The Benefits of a Gluten-Free Diet
The number of Americans on a gluten-free diet has tripled between 2009 and 2014. Despite its growing popularity, are there really benefits of a gluten-free diet all can reap?
Ridding gluten is essential for those diagnosed with celiac disease. However, only about 1 percent of the U.S. population has celiac disease.
Interestingly, though, the prevalence of celiac appears steady but followers of a gluten-free diet increase. In fact, the number of Americans on a gluten-free diet has tripled between 2009 and 2014.
Researchers indicate a growing interest of a gluten-free diet could be due to a variety of factors. These includes the public perception that it may be healthier and the growing availability of gluten-free products. Some may even self-diagnosis of gluten sensitivity, therefore adopting a gluten-free diet.
Despite the increased prevalence, who truly benefits from a gluten-free diet?
What Is Gluten?
Gluten is the general name for the protein found in wheat, rye, barley. Crossbreeds of these grains, including triticale, also contains gluten. While oats are naturally gluten-free, they are mostly manufactured with gluten-containing products and may become contaminated.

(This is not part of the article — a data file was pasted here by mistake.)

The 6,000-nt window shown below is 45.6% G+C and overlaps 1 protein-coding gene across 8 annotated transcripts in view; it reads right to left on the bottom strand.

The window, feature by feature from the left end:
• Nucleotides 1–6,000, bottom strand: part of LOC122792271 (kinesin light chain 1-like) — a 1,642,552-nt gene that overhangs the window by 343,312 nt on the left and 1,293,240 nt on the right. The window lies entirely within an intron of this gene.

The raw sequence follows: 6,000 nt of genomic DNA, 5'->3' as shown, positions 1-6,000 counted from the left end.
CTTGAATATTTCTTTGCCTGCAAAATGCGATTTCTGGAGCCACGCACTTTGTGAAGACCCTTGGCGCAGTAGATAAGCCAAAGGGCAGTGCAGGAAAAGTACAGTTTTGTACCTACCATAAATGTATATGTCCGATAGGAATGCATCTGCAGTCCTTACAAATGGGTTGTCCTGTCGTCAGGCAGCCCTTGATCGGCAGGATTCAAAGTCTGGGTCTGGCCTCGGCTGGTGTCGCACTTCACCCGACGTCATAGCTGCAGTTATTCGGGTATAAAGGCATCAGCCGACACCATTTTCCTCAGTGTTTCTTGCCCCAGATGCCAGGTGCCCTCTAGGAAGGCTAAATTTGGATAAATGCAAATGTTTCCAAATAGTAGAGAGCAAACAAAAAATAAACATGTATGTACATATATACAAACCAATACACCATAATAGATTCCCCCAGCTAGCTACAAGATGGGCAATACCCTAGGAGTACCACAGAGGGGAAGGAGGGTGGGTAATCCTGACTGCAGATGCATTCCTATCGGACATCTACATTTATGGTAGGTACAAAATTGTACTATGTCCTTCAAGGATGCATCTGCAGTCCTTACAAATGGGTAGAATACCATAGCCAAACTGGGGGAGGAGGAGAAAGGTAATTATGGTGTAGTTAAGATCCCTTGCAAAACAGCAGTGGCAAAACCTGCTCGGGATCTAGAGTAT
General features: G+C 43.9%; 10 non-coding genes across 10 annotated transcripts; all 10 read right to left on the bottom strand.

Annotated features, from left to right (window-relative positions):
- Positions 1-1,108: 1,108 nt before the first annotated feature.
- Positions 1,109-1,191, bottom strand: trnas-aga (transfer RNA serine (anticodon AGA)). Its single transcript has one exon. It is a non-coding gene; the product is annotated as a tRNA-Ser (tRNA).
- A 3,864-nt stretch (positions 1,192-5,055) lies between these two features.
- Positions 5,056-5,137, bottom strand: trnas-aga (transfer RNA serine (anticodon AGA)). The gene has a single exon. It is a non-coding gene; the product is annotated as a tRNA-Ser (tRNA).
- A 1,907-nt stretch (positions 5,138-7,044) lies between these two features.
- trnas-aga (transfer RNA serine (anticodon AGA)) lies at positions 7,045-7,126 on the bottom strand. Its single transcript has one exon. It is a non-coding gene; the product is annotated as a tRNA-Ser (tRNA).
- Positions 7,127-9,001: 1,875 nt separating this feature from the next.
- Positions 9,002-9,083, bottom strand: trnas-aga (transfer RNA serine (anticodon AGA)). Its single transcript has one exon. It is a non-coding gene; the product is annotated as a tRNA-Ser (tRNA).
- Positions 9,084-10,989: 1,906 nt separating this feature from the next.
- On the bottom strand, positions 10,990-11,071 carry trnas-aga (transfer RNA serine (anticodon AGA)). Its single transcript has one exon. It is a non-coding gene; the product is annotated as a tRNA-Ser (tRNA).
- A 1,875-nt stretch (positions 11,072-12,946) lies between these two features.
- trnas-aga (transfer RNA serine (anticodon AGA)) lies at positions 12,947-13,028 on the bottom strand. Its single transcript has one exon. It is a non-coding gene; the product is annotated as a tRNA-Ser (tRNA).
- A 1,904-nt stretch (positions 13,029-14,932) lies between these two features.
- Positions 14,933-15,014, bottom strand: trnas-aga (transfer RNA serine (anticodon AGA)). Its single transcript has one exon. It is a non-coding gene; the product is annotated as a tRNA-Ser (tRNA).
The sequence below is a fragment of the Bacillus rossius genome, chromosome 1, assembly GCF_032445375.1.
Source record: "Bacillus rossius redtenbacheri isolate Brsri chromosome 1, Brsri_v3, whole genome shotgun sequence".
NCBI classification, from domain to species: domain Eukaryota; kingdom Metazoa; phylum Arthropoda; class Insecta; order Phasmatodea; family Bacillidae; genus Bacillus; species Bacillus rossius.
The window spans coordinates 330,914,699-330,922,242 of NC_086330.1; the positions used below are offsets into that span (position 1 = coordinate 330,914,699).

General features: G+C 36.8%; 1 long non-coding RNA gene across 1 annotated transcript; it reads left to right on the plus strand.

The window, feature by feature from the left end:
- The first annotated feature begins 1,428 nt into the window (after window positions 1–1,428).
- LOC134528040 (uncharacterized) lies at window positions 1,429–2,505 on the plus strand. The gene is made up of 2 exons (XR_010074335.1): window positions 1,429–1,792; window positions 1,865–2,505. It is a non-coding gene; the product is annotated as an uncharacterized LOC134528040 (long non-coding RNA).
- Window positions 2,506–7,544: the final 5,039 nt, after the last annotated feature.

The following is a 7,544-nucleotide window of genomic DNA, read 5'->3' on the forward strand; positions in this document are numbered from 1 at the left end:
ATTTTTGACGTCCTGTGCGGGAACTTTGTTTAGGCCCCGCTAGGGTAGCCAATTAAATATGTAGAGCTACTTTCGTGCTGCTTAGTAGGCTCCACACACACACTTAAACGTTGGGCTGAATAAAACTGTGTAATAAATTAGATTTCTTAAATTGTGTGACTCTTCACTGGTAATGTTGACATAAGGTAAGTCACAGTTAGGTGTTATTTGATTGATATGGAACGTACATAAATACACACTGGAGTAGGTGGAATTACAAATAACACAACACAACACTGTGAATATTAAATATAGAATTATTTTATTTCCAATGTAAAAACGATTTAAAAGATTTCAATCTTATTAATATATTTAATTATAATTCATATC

Wheat pastas, cereals, and breads are obvious sources of gluten, though it can also be in unlikely sources. Gluten may be hidden in sauces, dressings, and frozen products. Cosmetics and supplements may also contain gluten.
Despite the broad food supply it encompasses, gluten is naturally absent in a wide variety of foods. Amongst the many, foods to eat for a healthy gluten-free diet include gluten-free grains, fresh produce, and lean proteins.
Incorporating more of these nutrient-dense foods can be beneficial to all. But following a gluten-free diet may offer further specific benefits, especially to those managing celiac disease.
Benefits of a Gluten-Free Diet
The benefits of going gluten-free are primarily related to those managing celiac disease. Also known as coeliac disease, celiac sprue, non-tropical sprue, and gluten sensitivity enteropathy, celiac disease is an autoimmune disorder. It is characterized by an abnormal response to ingested gluten.
When individuals with celiac disease ingest gluten, the body presumes it to be "toxic." The reaction stimulates an immune response and the gastrointestinal (GI) track is essentially attacked. Gluten-induced attacks can cause diarrhea, bloating, and other uncomfortable digestive issues, along with long-term consequences.
Recurring attacks can damage the villi in the digestive lining, or the small fingerlike projections that promote nutrition absorption. Eventually, this can result to a number of nutritional deficiencies and conditions, including:
• Vitamin and mineral deficiencies
• Lactose intolerance
• Osteoporosis, or bone loss